Knees a Knockin'

The White House spin after the Democrats lost key elections in Virginia and New Jersey a couple of weeks ago was the results didn't reflect falling support for the president - instead, they argued, the losses were about local issues.
Since then, however, a flurry of new polls makes clear that Democrats are facing deeper problems with independents—the swing voters who swung dramatically toward the party in 2006 and 2008 but who now are registering deep unease with the amount of spending and debt called for under Obama's agenda in an era of one-party rule in Washington.
The truth is, Democrats are panicked. It was independents who bought the Hope and Change Hustle and put Obama into office. Now, Obama is being dumped as fast as the air leaving a burst balloon.
A Gallup Poll released last week offered a disturbing glimpse about the state of play: just 14 percent of independents approve of the job Congress is doing, the lowest figure all year. In just the past few days alone, surveys have shown Democratic incumbents trailing Republicans among independent voters by double-digit margins in competitive statewide contests in places as varied as Connecticut, Ohio and Iowa.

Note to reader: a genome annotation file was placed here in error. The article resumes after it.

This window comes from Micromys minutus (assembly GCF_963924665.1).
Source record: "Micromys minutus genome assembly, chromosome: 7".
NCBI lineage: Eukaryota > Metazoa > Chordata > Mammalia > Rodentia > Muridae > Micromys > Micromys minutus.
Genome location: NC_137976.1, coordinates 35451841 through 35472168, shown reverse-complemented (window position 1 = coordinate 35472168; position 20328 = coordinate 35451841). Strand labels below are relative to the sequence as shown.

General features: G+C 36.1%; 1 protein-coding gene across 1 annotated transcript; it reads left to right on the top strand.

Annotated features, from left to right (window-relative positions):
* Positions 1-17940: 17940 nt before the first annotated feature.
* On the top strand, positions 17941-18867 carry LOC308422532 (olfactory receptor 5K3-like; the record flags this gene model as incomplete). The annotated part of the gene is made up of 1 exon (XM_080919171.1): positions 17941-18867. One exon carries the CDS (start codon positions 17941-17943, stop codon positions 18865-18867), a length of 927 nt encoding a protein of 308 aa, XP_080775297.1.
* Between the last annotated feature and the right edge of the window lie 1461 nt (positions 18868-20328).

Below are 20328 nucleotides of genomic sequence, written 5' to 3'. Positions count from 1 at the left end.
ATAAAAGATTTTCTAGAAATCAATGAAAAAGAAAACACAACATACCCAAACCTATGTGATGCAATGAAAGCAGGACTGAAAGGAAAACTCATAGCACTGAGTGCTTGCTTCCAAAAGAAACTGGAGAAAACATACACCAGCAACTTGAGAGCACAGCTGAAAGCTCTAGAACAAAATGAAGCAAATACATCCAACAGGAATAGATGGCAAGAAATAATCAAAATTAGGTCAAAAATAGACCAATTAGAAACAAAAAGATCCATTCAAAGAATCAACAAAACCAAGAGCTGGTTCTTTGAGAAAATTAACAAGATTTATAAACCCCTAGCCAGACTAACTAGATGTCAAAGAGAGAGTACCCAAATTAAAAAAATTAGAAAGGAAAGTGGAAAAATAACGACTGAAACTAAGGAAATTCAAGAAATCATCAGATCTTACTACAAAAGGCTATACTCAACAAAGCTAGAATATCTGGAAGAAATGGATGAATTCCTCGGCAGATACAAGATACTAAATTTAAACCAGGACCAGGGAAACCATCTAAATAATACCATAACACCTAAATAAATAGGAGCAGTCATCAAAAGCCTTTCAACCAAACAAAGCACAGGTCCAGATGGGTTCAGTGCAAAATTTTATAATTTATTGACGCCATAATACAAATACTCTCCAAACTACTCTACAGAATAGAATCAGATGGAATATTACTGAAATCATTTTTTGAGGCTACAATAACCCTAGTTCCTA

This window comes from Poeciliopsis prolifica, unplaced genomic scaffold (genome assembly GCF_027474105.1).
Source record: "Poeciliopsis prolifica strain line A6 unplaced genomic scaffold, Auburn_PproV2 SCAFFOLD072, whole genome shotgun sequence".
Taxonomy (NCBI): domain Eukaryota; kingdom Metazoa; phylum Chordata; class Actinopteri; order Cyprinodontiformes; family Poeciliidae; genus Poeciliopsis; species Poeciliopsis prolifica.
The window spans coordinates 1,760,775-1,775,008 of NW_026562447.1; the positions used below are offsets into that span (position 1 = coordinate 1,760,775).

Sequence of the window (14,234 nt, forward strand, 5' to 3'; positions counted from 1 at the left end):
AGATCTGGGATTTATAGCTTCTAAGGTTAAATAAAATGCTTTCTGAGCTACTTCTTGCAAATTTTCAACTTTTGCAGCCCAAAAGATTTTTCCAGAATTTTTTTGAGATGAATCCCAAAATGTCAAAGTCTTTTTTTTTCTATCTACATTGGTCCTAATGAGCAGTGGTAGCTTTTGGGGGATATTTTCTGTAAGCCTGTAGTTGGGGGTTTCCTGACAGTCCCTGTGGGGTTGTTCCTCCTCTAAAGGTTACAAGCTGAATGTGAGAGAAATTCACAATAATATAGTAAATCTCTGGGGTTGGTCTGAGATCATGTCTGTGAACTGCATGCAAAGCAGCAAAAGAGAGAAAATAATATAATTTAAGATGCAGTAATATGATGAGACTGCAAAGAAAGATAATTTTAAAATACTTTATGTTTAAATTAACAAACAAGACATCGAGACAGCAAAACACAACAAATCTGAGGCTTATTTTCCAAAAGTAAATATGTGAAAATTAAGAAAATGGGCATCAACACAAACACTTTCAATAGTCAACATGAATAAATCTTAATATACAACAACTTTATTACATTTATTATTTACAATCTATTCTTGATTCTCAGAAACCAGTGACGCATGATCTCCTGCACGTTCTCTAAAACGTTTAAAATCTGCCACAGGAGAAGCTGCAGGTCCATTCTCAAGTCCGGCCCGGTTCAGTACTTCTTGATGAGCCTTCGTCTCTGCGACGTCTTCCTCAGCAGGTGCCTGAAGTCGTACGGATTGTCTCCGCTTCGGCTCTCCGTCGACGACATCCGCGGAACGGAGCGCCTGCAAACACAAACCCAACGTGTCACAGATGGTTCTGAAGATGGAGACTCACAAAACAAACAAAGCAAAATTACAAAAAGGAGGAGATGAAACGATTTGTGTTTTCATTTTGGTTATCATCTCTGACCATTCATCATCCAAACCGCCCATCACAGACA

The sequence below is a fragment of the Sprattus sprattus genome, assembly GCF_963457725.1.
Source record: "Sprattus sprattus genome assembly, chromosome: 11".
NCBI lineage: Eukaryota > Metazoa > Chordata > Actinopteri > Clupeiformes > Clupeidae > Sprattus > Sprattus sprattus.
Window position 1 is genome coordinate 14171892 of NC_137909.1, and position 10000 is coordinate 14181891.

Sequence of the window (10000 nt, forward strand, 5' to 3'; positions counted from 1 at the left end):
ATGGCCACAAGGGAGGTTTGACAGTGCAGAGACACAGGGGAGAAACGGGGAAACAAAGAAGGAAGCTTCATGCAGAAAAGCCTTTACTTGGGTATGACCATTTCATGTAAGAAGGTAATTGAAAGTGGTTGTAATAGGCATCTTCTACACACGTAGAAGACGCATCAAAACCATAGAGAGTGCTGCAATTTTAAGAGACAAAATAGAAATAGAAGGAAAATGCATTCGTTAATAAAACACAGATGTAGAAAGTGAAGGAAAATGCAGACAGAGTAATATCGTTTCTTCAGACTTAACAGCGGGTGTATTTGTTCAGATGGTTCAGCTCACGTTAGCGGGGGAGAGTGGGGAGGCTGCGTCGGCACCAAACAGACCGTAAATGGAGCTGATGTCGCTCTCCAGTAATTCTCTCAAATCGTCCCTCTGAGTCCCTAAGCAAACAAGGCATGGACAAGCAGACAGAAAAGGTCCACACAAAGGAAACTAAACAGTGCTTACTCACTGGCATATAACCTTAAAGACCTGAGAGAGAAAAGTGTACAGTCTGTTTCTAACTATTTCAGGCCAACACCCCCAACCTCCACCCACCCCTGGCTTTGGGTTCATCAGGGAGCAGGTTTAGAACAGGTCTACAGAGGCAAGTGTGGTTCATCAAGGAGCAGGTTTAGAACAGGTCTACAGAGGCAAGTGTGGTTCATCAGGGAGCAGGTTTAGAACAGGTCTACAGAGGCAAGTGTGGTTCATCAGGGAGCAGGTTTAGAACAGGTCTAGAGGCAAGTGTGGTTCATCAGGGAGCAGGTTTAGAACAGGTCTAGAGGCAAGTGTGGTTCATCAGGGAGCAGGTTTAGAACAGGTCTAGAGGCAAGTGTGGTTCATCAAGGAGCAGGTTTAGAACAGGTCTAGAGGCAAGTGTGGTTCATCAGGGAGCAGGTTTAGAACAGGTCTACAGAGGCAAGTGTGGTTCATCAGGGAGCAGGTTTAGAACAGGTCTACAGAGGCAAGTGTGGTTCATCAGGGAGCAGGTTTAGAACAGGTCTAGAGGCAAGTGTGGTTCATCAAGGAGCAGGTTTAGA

That's pretty heavy. Just a year after the ascension of the Chosen One, independents now prefer Republicans by double-digit margins!
Obama’s own popularity among independents has fallen significantly, too. A CBS News poll Tuesday showed the president’s approval rating among unaligned voters falling to 45 percent — down from 63 percent in April.
18 points lost in half a year... the same six months over which the Obama crowd used to push the deadly Public Option.
Andrew Myers, who polled for Democrats in Virginia House of Delegates races this year, said his analysis of exit polls indicated that voters had come to see Democrats as a party of high spending — too willing to make a rush for the pocketbooks and unable to effectively articulate how their health care reform push benefited independents, many of whom already have insurance plans.
Remember all that talk about how the GOP would never win another election because of the changing demography of the country, and how the GOP was just becoming a party of the south?
The erosion among independents, however, isn’t simply a regional problem. Democrats are anxious about the prospects of five-term Sen. Chris Dodd in Connecticut, who trails one of his GOP opponents by 28 percentage points among independents in a prospective head-to-head matchup, and Colorado Gov. Bill Ritter and Iowa Gov. Chet Culver, two Democratic incumbents with shrinking approval ratings among independent voters.